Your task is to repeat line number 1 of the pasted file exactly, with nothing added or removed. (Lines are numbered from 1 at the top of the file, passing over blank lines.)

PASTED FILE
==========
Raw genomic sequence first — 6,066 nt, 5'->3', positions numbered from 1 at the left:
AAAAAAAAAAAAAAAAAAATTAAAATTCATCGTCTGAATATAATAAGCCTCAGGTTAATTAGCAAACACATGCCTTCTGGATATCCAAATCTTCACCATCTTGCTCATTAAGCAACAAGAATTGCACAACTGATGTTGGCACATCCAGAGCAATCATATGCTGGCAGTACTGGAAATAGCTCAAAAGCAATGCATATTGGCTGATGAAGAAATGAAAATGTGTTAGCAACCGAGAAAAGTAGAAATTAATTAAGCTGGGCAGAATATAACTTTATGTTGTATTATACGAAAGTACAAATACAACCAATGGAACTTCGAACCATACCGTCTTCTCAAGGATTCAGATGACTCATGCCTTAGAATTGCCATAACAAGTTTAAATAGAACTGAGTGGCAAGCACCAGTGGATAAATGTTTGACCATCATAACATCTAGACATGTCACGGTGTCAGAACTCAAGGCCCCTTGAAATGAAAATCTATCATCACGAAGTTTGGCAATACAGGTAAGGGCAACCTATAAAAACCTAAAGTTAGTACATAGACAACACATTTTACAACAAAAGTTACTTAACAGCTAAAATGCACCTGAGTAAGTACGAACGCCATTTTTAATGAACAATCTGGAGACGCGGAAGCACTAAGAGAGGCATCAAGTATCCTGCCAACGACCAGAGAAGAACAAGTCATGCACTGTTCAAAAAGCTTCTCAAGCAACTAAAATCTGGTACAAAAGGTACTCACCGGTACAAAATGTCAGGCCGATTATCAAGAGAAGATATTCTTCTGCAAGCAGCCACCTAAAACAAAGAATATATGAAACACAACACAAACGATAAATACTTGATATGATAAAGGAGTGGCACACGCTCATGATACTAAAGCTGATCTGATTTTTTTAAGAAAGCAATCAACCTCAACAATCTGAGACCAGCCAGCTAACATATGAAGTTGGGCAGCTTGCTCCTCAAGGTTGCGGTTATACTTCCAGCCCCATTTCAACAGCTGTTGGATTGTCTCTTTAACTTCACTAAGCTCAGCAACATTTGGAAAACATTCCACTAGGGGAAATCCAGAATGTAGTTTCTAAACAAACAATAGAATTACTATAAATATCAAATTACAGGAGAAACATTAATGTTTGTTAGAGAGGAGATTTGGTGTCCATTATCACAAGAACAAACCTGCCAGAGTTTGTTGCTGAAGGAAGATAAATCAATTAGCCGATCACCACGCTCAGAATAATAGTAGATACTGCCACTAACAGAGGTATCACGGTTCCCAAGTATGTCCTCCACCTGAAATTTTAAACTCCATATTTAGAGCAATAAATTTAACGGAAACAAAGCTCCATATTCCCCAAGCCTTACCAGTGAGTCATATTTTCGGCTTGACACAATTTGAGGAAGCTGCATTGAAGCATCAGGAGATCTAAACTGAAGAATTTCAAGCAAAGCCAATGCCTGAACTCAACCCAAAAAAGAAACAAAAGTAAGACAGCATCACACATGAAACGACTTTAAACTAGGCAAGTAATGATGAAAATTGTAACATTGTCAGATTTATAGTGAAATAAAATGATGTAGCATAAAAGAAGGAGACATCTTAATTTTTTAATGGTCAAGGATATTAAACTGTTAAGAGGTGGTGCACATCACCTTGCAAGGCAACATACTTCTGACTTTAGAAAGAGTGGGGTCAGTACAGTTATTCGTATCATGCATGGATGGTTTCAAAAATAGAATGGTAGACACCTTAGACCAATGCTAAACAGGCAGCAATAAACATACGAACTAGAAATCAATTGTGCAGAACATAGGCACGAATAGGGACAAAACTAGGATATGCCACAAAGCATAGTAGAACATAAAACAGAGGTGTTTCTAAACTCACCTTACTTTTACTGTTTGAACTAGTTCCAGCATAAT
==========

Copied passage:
Raw genomic sequence first — 6,066 nt, 5'->3', positions numbered from 1 at the left: